Floridians know to prepare for storms and the flooding that can accompany them.
A new study by Ebrahim Ahmadisharaf, a researcher at the Resilient Infrastructure and Disaster Response Center in the FAMU-FSU College of Engineering, will help residents in Bay County, Florida, to prepare.
Ahmadisharaf is leading a study to map infrastructure and assets that are threatened by flooding in the seaside county. He will examine the likelihood of inland and coastal flooding under historic conditions and projected sea-level rise. Researchers will use computational models to simulate flood characteristics under different flooding scenarios and perform geospatial analyses to identify at-risk areas. They’ll also complete outreach and education for the public and stakeholders.
“We aim to simulate flood characteristics such as depth and extent for different events such as a 100-year flood, which has a 1% annual chance of occurring, considering historic and future conditions, such as sea-level rise,” he said. “Using these simulations, we will identify at-risk areas in Bay County from inland and coastal flood types. This study will support the development of strategies and actions that mitigate flood risk and protect infrastructure and assets.”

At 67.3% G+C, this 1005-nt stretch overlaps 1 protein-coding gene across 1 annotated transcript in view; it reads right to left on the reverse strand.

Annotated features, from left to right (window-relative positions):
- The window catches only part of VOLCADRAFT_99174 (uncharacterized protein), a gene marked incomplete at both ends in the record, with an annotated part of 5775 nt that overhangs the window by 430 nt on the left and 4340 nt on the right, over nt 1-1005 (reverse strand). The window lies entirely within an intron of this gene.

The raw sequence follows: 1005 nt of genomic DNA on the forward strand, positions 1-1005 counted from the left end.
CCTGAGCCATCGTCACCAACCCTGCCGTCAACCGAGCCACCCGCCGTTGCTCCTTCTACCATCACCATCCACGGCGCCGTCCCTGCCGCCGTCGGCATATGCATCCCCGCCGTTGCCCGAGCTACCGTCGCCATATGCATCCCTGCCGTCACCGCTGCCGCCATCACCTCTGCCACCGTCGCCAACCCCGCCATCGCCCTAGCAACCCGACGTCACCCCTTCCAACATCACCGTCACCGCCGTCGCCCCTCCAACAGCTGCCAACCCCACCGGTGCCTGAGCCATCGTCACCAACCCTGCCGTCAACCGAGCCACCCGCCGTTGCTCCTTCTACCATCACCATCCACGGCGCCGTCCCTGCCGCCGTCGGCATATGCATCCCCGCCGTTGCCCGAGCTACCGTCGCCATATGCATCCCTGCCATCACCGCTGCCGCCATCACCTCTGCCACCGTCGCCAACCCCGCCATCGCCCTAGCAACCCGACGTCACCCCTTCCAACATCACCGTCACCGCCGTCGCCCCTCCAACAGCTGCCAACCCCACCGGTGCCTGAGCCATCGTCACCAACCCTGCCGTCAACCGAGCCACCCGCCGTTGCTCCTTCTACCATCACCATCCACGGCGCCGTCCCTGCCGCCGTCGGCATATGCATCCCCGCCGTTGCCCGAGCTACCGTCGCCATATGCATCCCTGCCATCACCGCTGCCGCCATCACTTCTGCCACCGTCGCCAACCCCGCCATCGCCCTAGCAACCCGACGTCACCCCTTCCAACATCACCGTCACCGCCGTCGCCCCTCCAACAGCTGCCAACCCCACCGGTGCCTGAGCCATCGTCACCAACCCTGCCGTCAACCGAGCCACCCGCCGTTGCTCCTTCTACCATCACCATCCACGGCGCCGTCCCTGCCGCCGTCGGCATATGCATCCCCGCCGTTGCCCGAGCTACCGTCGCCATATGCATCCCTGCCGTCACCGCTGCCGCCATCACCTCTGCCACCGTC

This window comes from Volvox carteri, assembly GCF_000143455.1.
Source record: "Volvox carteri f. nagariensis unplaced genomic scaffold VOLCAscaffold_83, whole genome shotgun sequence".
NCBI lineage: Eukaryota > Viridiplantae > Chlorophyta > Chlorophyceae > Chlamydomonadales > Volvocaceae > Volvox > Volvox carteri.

WHY IT MATTERS: More than 175,000 people live in Bay County, and its location on the Gulf of Mexico puts it at risk for flooding from hurricanes. In 2018, Hurricane Michael killed more than two dozen people and caused billions of dollars of damage in the county. Knowing the areas where flooding is most likely to occur and what infrastructure will be affected allows residents and officials to develop plans to minimize harm.
WHO’S INVOLVED: The work will be led by Ahmadisharaf and Jessica Graham, executive director of the St. Andrew and St. Joseph Bays Estuary Program. A postdoctoral researcher and graduate student will be helping with this project.
WHERE’S THE MONEY COMING FROM: The Florida Department of Environmental Protection’s Resilient Florida Program is funding the $150,000 study.